Category Archives: Activities

Library Lessons: What is a Word?

A discussion on words and the Oxford Dictionaries Word of the Year leading into creating emoji book reviews

Inside the Teenager’s Brain: CPD on stress and teens’ well-being

NICOLA MORGAN EVENT POSTER

Huey, Louie & Melvil Dewey in: the Quest for the Missing Duck an Introduction to Using the Library

Many of you may recognize this slide presentation as it was originally an introduction to using the Dewey Decimal Classification System, but owing to a lot of feedback I received I decided to redo it as a general introduction to using the library as it was too cumbersome and complicated in it’s original form.

So with a few tweaks, language and slide changes may I present:

An Intro-duck-tion to Using the Library

Activity Idea: Library Myth Busters

This event can be run by following the Myth Busters format of having small teams investigating various Library Myths and then presenting their findings to the entire group or class. If permission can be obtained for filming, a short DVD could be made of the proceedings. This could tie into a larger media and film-making programme that can be run over half-term or summer holidays. It is fun and educational – teenagers learn how the library works and what the staff do all day as well as debunking misconceptions they may have on what goes on in libraries.

Here are a a list of library myths that can either be debunked or confirmed:

  • Librarians have lots of time to read on the job
  • All librarians are fast readers
  • Public libraries are only busy during the school year
  • Public libraries are only busy during summer holidays
  • Libraries are used only by those who cannot afford to buy their own books.
  • Librarians have no stress
  • Librarians have read every book in the library.
  • Librarians know the answer to everything
  • Everyone who works in the library is a librarian
  • Libraries are just about getting books
  • Libraries aren’t necessary because everything’s available on the internet
  • Libraries have plenty of money because they get so many donated books and charge so much in fines
  • The librarian can be held responsible for everything that kids check out because they work for the government and must protect young people from bad things
  • School libraries aren’t needed because kids can get everything they want at the public library or online
  • Librarians wear their hair in buns, have wire-rimmed glasses, and say shhhhh! all the time
  • Librarians only issue books
  • Everything in the library is free
  • You have to know Dewey to use the library
  • Libraries are serious and quiet all the time
  • It is difficult to get a library card
  • Libraries are for English readers only

The list is by no means complete and if anyone would like to add library myths in the comments you are most welcome.

Jonas Herriot – My day at YLG London Unconference

The YLG London Unconference was the first conference I have been to not just as an attendee, but as one of the organisers. As such my experience of the event started well before the actual day, with helping the other more experienced Committee members get the event ready, and giving my input where I could. Watching the event develop, seeing the session proposals get added to the event page, and talking to other students/colleagues/librarians about attending certainly got me in the mood for when the day actually came.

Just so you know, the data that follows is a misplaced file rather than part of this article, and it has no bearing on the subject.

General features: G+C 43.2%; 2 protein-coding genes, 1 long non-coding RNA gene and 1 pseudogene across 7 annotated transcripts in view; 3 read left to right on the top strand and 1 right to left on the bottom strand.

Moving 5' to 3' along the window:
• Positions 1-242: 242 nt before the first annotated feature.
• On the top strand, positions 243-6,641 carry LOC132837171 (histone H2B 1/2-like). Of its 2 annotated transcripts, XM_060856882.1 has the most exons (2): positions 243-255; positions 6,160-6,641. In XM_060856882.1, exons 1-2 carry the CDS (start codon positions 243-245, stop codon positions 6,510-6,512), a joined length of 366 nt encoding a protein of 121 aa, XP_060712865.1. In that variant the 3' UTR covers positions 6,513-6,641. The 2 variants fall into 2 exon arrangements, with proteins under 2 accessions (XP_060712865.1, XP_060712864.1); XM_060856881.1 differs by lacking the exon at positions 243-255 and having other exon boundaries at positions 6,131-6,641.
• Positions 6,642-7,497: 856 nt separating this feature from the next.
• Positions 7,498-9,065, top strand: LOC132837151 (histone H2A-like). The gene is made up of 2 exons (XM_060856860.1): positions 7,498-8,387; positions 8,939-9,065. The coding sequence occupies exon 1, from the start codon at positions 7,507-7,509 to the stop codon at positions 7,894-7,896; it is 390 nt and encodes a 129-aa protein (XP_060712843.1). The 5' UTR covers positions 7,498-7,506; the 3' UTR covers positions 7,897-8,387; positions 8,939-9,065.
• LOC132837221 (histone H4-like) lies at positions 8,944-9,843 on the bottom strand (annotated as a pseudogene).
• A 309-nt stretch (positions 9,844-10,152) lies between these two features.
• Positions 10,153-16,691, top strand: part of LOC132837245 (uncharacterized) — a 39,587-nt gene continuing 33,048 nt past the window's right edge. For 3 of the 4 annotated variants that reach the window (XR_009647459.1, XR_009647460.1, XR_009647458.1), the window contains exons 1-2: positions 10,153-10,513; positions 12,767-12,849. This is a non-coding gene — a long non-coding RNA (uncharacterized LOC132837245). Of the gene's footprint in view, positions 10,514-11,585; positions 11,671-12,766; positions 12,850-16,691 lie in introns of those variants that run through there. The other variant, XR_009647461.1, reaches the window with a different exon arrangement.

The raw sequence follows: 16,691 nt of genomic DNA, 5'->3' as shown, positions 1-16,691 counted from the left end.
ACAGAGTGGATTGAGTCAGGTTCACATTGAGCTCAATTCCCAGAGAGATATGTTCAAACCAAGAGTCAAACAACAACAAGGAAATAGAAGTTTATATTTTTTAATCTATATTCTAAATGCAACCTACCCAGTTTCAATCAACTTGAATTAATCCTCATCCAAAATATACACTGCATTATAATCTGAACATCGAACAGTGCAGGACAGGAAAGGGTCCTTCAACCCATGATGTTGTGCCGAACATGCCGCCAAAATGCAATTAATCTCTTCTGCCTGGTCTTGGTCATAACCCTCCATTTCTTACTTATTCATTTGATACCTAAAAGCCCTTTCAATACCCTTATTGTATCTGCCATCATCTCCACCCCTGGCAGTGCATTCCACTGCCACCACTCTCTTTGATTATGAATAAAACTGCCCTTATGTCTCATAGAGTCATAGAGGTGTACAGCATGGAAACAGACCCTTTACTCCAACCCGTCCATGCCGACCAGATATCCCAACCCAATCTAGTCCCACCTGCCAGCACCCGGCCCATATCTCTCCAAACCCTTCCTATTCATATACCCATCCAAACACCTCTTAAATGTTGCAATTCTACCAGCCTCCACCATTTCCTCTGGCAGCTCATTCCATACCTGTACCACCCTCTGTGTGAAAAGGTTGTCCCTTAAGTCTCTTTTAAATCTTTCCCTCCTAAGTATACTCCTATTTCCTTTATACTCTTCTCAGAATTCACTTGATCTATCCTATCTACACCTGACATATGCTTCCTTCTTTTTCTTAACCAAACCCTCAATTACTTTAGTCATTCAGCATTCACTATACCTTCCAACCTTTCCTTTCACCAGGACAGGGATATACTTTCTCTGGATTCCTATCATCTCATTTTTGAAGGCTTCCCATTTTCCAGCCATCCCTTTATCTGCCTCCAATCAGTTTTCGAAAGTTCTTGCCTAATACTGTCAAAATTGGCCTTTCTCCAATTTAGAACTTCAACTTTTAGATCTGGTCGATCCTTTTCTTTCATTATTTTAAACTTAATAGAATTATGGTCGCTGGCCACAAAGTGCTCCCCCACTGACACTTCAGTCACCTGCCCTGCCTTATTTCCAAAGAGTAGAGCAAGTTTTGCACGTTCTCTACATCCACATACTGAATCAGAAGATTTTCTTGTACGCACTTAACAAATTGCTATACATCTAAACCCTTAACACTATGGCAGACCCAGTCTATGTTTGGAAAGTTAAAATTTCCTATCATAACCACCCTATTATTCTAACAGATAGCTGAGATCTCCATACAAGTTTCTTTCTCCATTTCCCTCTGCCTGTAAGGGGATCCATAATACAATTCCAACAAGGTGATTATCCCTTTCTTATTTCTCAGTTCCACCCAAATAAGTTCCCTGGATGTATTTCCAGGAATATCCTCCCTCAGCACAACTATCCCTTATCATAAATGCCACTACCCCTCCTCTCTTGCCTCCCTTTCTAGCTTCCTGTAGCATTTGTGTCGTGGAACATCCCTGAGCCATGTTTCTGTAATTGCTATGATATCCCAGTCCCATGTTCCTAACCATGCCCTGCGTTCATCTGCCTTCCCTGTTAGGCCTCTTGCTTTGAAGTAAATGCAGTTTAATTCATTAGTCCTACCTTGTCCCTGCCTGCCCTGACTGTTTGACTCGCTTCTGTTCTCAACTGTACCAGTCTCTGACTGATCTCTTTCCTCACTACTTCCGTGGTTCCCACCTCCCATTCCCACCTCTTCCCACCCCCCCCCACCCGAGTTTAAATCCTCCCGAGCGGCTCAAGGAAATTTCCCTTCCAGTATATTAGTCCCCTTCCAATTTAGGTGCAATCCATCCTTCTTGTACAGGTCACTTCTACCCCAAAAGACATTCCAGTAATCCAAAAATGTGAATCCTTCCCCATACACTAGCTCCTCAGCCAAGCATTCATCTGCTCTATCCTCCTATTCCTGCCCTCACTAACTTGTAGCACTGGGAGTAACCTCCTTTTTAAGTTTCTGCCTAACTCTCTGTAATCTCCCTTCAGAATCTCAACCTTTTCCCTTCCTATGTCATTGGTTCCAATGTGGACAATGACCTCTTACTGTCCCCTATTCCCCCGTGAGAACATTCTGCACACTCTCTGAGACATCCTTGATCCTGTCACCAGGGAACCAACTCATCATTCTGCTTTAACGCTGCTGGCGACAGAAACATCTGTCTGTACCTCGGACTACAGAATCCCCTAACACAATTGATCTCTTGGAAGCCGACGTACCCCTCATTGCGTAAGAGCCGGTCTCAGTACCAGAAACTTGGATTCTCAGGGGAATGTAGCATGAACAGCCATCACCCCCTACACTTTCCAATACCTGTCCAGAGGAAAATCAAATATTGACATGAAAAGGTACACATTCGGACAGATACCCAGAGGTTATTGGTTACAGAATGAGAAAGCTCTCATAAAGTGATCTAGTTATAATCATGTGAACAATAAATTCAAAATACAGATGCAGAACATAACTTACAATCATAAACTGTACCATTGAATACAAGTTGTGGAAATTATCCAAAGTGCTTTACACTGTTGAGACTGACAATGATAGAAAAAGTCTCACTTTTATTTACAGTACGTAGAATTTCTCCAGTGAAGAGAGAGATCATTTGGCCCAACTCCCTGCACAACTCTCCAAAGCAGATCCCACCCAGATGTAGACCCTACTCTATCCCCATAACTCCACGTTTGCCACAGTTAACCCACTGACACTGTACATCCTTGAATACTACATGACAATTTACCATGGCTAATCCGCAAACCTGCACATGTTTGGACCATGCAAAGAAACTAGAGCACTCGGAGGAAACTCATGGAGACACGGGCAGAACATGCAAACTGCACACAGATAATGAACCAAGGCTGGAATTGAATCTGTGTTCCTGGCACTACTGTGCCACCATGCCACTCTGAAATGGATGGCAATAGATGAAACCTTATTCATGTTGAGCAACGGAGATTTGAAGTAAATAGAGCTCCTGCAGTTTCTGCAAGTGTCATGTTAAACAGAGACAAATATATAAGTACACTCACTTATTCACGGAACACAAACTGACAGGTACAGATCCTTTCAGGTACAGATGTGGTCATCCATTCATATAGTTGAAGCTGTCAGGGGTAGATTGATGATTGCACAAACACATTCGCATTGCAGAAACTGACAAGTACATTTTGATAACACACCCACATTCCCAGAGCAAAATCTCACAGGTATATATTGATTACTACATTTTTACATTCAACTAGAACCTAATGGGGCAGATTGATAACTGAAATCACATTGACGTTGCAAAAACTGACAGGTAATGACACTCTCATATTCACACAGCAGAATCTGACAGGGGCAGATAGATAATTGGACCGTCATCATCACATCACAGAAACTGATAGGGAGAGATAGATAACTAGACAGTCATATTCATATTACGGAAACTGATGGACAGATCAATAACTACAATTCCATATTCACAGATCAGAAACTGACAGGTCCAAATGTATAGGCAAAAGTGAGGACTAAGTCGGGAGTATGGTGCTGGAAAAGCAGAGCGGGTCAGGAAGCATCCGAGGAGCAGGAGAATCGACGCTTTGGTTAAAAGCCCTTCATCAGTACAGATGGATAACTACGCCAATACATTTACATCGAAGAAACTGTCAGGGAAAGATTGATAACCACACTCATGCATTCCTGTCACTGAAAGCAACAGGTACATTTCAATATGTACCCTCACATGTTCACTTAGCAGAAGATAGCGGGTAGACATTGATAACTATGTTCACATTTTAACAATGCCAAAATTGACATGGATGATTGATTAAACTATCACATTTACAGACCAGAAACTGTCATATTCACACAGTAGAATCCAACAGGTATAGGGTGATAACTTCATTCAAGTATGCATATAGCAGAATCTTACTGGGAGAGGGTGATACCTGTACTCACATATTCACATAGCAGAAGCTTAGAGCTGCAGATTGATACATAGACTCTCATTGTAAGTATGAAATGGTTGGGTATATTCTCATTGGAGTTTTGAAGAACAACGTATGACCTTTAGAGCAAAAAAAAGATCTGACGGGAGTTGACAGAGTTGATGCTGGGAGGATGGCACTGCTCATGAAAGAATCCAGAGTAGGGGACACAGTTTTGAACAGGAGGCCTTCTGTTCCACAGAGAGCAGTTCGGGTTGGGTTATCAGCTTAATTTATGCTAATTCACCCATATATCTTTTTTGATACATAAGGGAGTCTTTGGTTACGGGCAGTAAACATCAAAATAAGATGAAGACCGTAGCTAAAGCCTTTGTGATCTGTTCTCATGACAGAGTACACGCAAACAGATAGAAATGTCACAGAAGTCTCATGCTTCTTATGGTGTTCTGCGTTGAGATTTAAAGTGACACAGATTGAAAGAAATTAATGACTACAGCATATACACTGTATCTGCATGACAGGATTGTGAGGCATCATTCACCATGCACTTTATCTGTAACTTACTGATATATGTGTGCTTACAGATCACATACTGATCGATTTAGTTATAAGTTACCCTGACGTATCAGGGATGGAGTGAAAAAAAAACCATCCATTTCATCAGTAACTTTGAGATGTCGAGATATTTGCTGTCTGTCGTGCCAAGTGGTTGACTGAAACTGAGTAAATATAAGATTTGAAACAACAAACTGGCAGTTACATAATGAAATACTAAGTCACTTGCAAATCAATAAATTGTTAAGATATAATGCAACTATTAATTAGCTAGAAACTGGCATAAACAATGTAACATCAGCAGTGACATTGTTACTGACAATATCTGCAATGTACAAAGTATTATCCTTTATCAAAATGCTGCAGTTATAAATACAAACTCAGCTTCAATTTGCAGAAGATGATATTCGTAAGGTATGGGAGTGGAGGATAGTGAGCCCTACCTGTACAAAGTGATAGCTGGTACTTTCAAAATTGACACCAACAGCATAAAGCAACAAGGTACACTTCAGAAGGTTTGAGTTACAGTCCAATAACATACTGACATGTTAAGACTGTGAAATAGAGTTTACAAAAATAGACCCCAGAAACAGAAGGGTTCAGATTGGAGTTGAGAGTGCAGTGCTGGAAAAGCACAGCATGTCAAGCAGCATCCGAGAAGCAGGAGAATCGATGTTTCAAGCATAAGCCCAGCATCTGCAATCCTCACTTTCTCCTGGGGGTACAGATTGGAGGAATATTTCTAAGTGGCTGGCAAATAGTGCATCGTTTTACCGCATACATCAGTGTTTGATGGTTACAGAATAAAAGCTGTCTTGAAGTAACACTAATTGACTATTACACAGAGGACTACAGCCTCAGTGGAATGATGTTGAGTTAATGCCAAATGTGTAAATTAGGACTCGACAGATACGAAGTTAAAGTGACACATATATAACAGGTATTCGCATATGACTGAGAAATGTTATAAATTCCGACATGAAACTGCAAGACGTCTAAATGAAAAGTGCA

Turning up to the venue nice and early so that I could help set up and prepare the goody bags (and get a few cups of coffee in!) meant that I was well situated to watch as the hall turned into an event space, and then see as it slowly filled up with keen faces as my fellow librarians arrived. The actual unconference kicked off with a brief introduction from the committee, and then we were straight into getting peoples sessions proposed and sign up sheets created. Seeing all the great ideas that people wanted to talk about, and then watching as others displayed the same passion as they signed up for, and debated the sessions was very interesting mainly due to the fact that it showed that we all had very similar interests.

We then had an excellent introduction talk from James Dawson where he discussed his experience of growing up and using his school library as a place of refuge and calm. I have to admit that listening to that reminded me of my secondary school where I also spent as much time in the library as possible. Unfortunately I could only drift in and out of his talk, as we had to draft the days timetable, but what I heard was not only interesting, but also very inspiring.

The first session I attended was based on coding, minecraft and teaching kids. This session weaved in and out of various tech related subjects and the practical applications for libraries. The attendees was a lovely mix of experts and novices, and was for me probably the best session of the day. It allowed those with no experience of this subject to be given advice and ideas from those who had tried out games and tools which included: minecraft, raspberry pi’s, titanpad, coding basic fighting fantasy programs, gimp, smartphones as stop motion picture creation devices, scratch, linux, and using USB sticks to run external programs. Very interesting to hear how each of these had been used by libraries, and how they had surmounted the various problems they had encountered along the way.